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The Art of Gifting

By Tinky Ningombam

Christmas is around the corner and so are the New Year’s celebrations and all I see are people buying presents. I always like festivities, we get goodies from people for no reason and people look happier or at-least appear to be. We have the impending Christmas for instance and even if you are not a Christian you never run out of reasons to celebrating it some way or the other. If you are not the Grinch, it is quite impossible not to be caught in the season’s fever. And it becomes quite hard not to want gifts. Well it is your extended New Year’s week, what else?

Shops lit with LED lights and scented flowers and pretty hostesses calling you in, into their maze of discounts on gift items. People coming out and selling gifts, more things than a lifetime of shopping can exhaust. Everywhere you turn, you are expected to buy things for other people. You are expected to GIFT even if it’s a small one.  And for that, you have malls, stores, gift shops mushrooming in every nook and corner, street vendors, door to door salesmen, sales through the internet, sales through SMS.

But we know, we will never be able to give everyone everything. Because as you grow older, your circle of people grows, your friends grow in number. You cannot buy a gift for everyone, unless of course you are an extremely wealthy person or a politician (sic).

So now, you will have to pick and choose. Who deserves a gift and what gift deserves who? It is times like these that amuse me; when I know that there cannot be a normal human being who’s not biased. Even in a case where you might be willing to give all that you have to someone, you will still search for the one or ones that deserve your gift. Right? Hypothetically speaking, if you become the world’s biggest philanthropist and decide to give away your billion dollars worth of property, you will probably not distribute it to the next set of random strangers.

Anyway, the fact is that you will have to pick who you will have to give something. In such occasions, you are doing the mental deductions “Oh but she is my girl friend, I have to give something” or “…but he gave me an expensive gift last year, I need to return something” or worse case “Oh God, she is family I have to get her something. Drat!!”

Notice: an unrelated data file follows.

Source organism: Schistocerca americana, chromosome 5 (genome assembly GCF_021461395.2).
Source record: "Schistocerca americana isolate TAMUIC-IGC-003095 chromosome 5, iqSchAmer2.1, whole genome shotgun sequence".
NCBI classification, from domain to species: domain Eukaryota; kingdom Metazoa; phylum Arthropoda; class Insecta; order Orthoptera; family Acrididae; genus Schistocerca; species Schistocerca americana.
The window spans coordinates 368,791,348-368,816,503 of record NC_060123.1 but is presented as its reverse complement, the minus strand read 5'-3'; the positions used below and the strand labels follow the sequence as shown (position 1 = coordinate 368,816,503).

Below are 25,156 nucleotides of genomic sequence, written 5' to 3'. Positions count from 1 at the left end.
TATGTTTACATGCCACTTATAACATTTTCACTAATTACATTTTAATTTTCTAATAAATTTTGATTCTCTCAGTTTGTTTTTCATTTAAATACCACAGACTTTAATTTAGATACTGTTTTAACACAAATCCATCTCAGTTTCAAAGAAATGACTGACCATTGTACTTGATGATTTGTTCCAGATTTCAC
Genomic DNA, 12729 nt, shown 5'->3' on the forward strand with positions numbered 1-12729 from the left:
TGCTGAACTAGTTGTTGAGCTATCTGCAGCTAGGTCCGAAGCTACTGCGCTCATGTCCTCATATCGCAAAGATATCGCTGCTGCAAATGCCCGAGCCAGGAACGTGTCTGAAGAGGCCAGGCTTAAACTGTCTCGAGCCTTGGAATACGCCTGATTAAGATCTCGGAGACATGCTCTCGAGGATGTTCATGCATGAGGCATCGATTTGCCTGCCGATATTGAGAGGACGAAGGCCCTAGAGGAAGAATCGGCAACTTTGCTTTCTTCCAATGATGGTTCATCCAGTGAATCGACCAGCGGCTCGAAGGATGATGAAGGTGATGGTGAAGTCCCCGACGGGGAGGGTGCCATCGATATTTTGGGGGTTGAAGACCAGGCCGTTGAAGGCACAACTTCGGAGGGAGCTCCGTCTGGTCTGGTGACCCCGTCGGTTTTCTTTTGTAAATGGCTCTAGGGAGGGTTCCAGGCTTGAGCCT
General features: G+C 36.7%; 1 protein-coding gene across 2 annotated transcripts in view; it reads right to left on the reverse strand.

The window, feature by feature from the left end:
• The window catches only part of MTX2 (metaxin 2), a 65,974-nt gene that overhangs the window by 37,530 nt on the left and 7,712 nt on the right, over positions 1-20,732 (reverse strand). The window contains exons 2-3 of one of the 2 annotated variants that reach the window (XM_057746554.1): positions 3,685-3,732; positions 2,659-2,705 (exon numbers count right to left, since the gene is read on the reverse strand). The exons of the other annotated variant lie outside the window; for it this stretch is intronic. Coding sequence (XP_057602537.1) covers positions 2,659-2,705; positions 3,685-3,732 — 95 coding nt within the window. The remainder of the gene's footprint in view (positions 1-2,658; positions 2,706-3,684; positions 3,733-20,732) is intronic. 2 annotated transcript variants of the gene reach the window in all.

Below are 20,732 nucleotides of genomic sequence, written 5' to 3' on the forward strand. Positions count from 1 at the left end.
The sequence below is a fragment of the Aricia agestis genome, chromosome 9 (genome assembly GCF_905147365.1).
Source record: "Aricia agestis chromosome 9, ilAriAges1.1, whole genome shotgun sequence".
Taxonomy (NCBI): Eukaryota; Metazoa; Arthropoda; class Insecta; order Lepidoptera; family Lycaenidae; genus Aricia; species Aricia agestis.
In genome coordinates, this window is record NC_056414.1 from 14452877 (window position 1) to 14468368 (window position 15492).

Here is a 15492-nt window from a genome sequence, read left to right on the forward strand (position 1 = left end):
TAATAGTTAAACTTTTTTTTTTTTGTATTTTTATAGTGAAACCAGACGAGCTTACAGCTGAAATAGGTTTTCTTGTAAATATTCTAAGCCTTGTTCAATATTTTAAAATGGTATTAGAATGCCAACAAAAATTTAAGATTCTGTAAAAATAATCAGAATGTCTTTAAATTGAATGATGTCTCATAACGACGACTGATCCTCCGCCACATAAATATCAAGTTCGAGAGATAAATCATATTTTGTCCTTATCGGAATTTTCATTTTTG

That is why occasions like these kind of make me a little wary. Questions from “Do I need to buy gifts?” to “Should I wait for people to give me things and then return-gift or should I give something first?” With friends it’s ok. Be it any occasion: a wedding, a birthday or a celebration. You can always ask them what they want. But I have also seen many a friendship broken over gifts – over not being able to return back expensive gifts to catching them recycling their old gifts and re-gifted to you.

What I hate is a bad gift.  Maybe hate is a very strong word but yes, that is exactly what I do feel. I hate it when someone gifts me something that I will never ever be able to use. I believe that if you made the effort to get someone a present, you can make the extra effort to not buy trinkets or worse just some convenience gift. I do not mind even if you gave me money gift packed in a box. At-least I can use it.  Don’t you feel the same? Maybe you can reciprocate with a like-minded gift. Give back a meaningless gift for the same or better a voucher he can never use. Just Kidding (or maybe not).

The art of Gifting is a tough art. Everyone knows that. How many times have you wished to throw away the gifts given to you? How many people have stopped gifting you because you always hate their gift or because you have never given back? The learning here is that a gift is not actually a free deal. If you accept a gift from someone, you are indebted to remember this generosity and reciprocate with something of similar value and or proportion so that you do not live indebted to someone. Or face some cold scorn on their hearts. A gift is not a gift. It is an obligation.

I shall leave you today with some myths that need breaking. It will clearly do us no harm; rather make us happier if not generous.

Myth #1 – It does not matter whether your gift is big or small, it’s the sentiment that counts

My take: One word for this. Hogwash. You are expected to give a meaningful gift. Need not be expensive monetarily. But it needs to show some investment. Yes, some effort and some heart to it. You can’t gift wrap a trinket and give to someone for a gift.

Myth #2 – Your gift needs to be unique and different

My take: Not everyone lives the life of a movie star or a creative recluse surviving on Red Bull. Maybe what your friend wants is a simple gift : a mobile phone or a purse or a pen. She might not appreciate a vintage wall décor which she might not even have place to put. Shop as per what the recipient wants to own and not by what you want to show off to other people.

Myth #3 – Everyone loves a gift

My take: Well, not everyone. More people are burdened by the idea of returning a gift. Gift wisely and without inducing obligation.

(The author and her 2 month old kitten like to wish everyone a Merry Christmas in advance.  Well actually the kitten just says Meowy Christmeow. )



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